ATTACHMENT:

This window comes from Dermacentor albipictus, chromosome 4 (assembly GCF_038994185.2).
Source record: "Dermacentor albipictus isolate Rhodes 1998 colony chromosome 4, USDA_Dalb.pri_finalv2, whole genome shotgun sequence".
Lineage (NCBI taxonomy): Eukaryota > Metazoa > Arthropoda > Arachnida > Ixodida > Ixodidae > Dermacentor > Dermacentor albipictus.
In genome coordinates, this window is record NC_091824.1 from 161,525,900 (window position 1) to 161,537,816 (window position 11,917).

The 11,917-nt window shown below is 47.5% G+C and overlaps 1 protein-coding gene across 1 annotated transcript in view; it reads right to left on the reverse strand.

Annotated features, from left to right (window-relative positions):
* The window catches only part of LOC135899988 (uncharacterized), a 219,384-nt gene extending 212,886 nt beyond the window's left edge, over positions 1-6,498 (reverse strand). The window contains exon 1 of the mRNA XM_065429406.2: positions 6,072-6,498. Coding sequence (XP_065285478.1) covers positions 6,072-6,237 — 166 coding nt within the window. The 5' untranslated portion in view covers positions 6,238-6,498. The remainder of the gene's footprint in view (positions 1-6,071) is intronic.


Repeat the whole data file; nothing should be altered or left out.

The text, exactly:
This window comes from Dermacentor albipictus, chromosome 4 (assembly GCF_038994185.2).
Source record: "Dermacentor albipictus isolate Rhodes 1998 colony chromosome 4, USDA_Dalb.pri_finalv2, whole genome shotgun sequence".
Lineage (NCBI taxonomy): Eukaryota > Metazoa > Arthropoda > Arachnida > Ixodida > Ixodidae > Dermacentor > Dermacentor albipictus.
In genome coordinates, this window is record NC_091824.1 from 161,525,900 (window position 1) to 161,537,816 (window position 11,917).

The 11,917-nt window shown below is 47.5% G+C and overlaps 1 protein-coding gene across 1 annotated transcript in view; it reads right to left on the reverse strand.

Annotated features, from left to right (window-relative positions):
* The window catches only part of LOC135899988 (uncharacterized), a 219,384-nt gene extending 212,886 nt beyond the window's left edge, over positions 1-6,498 (reverse strand). The window contains exon 1 of the mRNA XM_065429406.2: positions 6,072-6,498. Coding sequence (XP_065285478.1) covers positions 6,072-6,237 — 166 coding nt within the window. The 5' untranslated portion in view covers positions 6,238-6,498. The remainder of the gene's footprint in view (positions 1-6,071) is intronic.